- The Abdominals:- The oblique and psoas muscles affect the hind legs. Tight muscles block the hind legs from being able to step forward and under the horse’s point of mass.
- The Back:- Tightness in the back affects bend, hind leg movement and the position of the neck.
- The Pelvis:- Pelvic position and hind leg confirmation affects the back. If the pelvis is rotated backwards the back rises, if the pelvis is rotated forwards the back hollows. When the pelvis is neutral the back is level.
- Hind Legs:- Longitudinal hind leg flexibility affects the ribcage and back as well as the position of the neck. The flexibility of the hind legs can also affect shoulder alignment and shoulder freedom.
- The Hip:- The hip affects the poll on the same side.
Before we start ground work exercises with our horse we need to find out where any blockages are and help our horse understand some fundamental instructions/movements. It is really important that you remember you are asking, not telling. Remember a “no”, may well mean a physical blockage or tightness not a “won’t”. If you are not sure how to do the following, ask someone who is experienced in groundwork.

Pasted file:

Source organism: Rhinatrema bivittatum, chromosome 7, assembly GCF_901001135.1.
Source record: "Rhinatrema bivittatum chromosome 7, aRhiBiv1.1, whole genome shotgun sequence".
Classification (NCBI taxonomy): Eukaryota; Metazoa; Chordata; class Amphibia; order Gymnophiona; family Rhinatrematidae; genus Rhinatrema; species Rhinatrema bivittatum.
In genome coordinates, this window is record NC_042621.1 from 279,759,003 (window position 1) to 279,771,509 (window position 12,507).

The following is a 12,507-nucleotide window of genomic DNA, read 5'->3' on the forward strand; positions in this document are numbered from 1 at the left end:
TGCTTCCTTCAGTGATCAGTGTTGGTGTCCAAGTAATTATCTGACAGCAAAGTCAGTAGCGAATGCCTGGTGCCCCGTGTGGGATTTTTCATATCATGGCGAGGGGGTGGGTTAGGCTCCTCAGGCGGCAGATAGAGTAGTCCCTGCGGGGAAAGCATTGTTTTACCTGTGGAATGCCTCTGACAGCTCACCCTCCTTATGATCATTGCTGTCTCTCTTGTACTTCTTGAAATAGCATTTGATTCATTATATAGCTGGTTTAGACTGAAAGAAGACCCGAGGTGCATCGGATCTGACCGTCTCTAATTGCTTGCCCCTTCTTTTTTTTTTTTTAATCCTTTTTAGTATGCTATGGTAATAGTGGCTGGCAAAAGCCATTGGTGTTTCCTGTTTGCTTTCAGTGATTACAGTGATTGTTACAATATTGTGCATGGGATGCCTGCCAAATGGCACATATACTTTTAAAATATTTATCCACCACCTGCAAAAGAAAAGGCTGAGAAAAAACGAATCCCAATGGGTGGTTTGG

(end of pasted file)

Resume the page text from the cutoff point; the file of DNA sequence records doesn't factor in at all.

I believe the questions we should ask our horse are:
- Flex the poll and neck.
- Shift your weight from your right pair of legs to the left.
- Shift your weight from your left pair of legs to the right.
- Shift your weight from your front legs to your back legs.
- Move your shoulders to the left.
- Move your shoulders to the right.
- Shift your rib cage (rotation) to the left.
- Shift the rib cage (rotation) to the right.
There should be no make with any of these requests, at this moment in time all you wish to do is find out where any stiffness or blockages are.
Once you have a basic dialog in place you can then start to work on a series of exercises and patterns to help the horse. As the exercises are performed in partnership with you, they not only produce the physical conditioning and supplying that the horse needs but also dramatically develop the psychological and physical bond between the two of you.